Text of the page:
Our quest for spirituality

Thursday, March 12, 2015

Today I'm brought back to a chapter I read a few weeks ago in NT Wright's Simply Christian, Chapter 2 - "The Hidden Spring".

Wright was referring to one of the four echoes of a voice. i.e. the quest for spirituality.

He told a story of a powerful dictator who ruled his country with an iron will, who noticed that the water-sources around the country were erratic and in some cases dangerous, and there were thousands of springs of water. He wanted to control it and so he paved over the springs with concrete so thick that no water could penetrate it. The water that people needed would be brought to them by a system of pipes. He controlled the supply deciding how much was needed. For many years the plan worked just fine. People got used to their water coming from the new system.

Wright continued, "A generation passed. All seemed to be well. Then, without warning, the springs that had gone on bubbling and sparkling beneath the solid concrete could be contained no longer. In a sudden explosion, a cross between a volcano and an earthquake, they burst through the floor that people had come to take for granted. Muddy, dirty water shot into the air and rushed through the streets and into houses, shops and factories. Roads were torn up, whole cities in chaos. Some people were delighted: at last they could get water again without depending on The System. The people who ran the official water pipes were at a loss. Suddenly everyone had more than enough water, but it wasn’t pure and couldn’t be controlled."

Wright likened that to the Western world, where spirituality was so suppressed that when it broke out, most people were clamoring for any kind of spirituality they could get their hands on. Any kind, good or bad.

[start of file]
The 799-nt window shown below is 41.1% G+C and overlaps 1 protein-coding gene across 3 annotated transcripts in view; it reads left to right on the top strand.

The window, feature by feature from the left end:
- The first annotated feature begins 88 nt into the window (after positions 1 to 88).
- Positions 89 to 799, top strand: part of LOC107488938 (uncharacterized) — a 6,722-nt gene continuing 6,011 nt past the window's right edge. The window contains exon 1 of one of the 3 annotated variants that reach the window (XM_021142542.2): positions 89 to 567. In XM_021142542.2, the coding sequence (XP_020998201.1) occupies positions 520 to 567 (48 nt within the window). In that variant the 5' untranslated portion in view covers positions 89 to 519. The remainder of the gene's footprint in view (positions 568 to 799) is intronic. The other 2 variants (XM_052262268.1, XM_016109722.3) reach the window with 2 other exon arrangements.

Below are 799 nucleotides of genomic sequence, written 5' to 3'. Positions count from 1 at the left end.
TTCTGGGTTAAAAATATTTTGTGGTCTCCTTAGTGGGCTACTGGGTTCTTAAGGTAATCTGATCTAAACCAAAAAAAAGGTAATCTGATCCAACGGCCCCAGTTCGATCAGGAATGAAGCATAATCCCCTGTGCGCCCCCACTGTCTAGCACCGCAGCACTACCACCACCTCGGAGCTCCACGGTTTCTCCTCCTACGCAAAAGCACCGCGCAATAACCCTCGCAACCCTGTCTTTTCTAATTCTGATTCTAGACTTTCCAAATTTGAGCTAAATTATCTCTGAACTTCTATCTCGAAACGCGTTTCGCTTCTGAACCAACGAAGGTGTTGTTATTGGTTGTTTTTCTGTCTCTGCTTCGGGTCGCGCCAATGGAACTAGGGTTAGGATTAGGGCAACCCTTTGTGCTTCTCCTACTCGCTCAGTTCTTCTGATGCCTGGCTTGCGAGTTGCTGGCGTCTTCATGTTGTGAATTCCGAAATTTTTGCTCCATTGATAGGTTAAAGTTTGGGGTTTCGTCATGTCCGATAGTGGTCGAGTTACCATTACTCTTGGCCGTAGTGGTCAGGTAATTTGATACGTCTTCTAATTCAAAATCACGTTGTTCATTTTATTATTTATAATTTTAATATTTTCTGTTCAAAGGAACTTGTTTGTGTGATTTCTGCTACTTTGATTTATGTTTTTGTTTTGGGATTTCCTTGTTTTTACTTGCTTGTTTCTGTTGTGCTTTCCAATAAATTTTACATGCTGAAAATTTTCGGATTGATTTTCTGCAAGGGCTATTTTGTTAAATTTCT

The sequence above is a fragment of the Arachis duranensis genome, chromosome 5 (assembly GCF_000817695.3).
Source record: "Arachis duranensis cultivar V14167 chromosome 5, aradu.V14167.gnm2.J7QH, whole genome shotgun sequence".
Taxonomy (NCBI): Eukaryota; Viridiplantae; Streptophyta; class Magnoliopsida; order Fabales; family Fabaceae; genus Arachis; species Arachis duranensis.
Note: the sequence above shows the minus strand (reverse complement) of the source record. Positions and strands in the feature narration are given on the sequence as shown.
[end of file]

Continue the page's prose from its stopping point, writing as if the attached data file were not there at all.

That did not happen in the Eastern world where spirituality in its various forms in various religions were openly practiced throughout the centuries. I remember when I encountered the mention of the "new age movement" twenty over years ago, it did not sound anything unusual to me.

But Wright's story was enlightening for me. It helped me understand the difference in the perspectives of spirituality between the two worlds.

However, this brand of Western spirituality has reached us here. I've just sat through a session where the participants were brought through a series of contemplative meditation and visualization to discover themselves and their spirit beings. The materials came from the US but the feel is definitely Eastern. It has gone a circle and returned to its own shores.

I do not know what to make out of it yet but this I know, we all have a quest for the spiritual. You may even be an atheist and still have this yearning sometimes for something more meaningful than what you are and what you are doing.

Like Wright, I'd like to point you to Jesus. If you think you already know who he is, you don't.

He is like no one you've ever encountered before. You may not believe it and don't take my word for it. Find out yourself but read from sources that are fair.

Find out about him in the one primary source, the Christian Bible. Or read authors who will give you a fair account of who he is without the hard sell. NT Wright's Simply Jesus will be a good choice.

pearlie

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